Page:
Amidst growing environmental concerns worldwide, Japan is seen as particularly vulnerable to the effects of changing climate. This book considers Japan’s response to the climate change problem from the late 1980s up to the present day, assessing how the Japanese government’s policy-making process has developed over time. From the early days of climate change policy in Japan, through the United Nations Framework Convention on Climate Change conferences and Kyoto Protocol, right up to the 2015 negotiations, the book examines the environmental, economic, and political factors that have shaped policy. As the 2015 Conference of the Parties to the United Nations Framework Convention on Climate Change projects forward beyond 2020, the book concludes by analyzing how Japan has placed itself in the global climate change debate and how the country might and should respond to the problem in the future, based on the findings from accumulated history.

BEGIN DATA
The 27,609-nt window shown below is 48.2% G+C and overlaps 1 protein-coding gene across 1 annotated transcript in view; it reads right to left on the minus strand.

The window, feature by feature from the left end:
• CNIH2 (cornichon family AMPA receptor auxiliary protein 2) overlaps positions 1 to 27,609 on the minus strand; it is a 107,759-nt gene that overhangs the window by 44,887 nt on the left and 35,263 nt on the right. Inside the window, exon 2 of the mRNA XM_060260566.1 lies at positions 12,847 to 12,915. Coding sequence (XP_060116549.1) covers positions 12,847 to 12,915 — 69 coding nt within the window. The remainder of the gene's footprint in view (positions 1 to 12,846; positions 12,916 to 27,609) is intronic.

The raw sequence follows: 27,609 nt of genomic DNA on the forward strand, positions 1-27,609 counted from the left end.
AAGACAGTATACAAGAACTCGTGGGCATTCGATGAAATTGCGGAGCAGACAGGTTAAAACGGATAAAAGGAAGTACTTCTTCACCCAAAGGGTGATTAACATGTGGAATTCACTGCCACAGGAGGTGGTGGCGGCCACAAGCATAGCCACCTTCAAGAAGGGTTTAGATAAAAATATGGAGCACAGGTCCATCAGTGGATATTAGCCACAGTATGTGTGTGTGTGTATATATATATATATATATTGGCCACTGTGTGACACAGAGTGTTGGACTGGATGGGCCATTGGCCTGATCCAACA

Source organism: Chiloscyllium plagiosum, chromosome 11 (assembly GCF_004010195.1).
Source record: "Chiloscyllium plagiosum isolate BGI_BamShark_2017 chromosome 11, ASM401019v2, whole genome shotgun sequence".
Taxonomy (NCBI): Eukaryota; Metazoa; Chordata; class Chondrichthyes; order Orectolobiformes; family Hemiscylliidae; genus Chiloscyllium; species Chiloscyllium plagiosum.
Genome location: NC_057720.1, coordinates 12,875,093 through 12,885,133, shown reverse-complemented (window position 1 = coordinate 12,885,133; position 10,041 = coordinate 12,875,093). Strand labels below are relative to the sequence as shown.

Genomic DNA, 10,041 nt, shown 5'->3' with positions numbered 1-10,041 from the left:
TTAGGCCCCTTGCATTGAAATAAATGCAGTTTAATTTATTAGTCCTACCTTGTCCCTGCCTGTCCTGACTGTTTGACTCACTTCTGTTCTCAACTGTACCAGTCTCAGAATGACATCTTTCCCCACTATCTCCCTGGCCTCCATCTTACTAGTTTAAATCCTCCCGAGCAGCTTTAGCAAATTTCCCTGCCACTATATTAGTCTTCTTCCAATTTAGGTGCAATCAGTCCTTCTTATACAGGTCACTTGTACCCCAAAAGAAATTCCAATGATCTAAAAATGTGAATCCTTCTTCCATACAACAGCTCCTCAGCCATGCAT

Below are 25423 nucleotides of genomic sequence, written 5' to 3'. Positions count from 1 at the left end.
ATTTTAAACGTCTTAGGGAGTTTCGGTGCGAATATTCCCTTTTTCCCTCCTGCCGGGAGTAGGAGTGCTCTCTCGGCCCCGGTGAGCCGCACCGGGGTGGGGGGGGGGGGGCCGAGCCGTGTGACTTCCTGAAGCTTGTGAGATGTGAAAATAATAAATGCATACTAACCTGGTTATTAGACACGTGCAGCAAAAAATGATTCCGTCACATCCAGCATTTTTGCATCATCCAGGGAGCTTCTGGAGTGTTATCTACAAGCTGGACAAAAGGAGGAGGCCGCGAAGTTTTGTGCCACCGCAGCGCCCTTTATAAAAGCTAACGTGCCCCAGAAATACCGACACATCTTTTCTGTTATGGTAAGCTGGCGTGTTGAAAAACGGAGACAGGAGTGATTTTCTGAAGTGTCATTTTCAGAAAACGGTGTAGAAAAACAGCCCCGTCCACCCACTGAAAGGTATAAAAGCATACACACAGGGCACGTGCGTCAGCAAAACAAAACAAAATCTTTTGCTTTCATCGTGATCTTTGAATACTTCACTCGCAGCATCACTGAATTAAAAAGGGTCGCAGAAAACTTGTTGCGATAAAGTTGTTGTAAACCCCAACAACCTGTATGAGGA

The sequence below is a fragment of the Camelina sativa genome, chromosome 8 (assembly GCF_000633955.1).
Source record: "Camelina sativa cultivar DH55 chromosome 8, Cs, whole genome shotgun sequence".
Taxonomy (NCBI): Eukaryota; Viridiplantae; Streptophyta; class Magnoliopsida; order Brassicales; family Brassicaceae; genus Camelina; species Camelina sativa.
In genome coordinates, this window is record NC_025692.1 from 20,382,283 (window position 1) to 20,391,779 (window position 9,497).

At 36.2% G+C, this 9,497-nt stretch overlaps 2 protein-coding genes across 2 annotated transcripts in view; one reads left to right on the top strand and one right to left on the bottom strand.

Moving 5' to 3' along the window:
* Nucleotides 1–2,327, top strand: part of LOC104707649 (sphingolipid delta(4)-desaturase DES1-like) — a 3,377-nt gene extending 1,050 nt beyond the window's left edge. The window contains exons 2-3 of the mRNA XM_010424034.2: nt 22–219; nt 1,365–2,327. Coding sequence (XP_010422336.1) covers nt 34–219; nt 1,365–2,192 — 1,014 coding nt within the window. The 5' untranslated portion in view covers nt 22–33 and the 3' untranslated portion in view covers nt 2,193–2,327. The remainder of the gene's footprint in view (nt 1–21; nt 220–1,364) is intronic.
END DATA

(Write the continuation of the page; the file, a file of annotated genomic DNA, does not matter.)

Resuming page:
1. Framing Japan's response to climate change
2. Emergence of the climate change problem and adoption of the UNFCCC (1980S-1994)
3. COP3 and the Kyoto Protocol (1995-2002)
4. Struggling to find the "Post-Kyoto" Regime, 2002-2010
5. The Tohoku earthquake and reconsideration of Japan's energy policies (2011-2015)
Annex 1: Chronicle of Japan's Climate Change Policy
The role of Asia will be crucial in tackling the world's environmental problems. The primary aim of this series is to publish original, high quality, research-level work by scholars in both the East and the West on all aspects of Asia and the environment. The series aims to cover all aspects of environmental issues, including how these relate to economic development, sustainability, technology, society, and government policies; and to include all regions of Asia.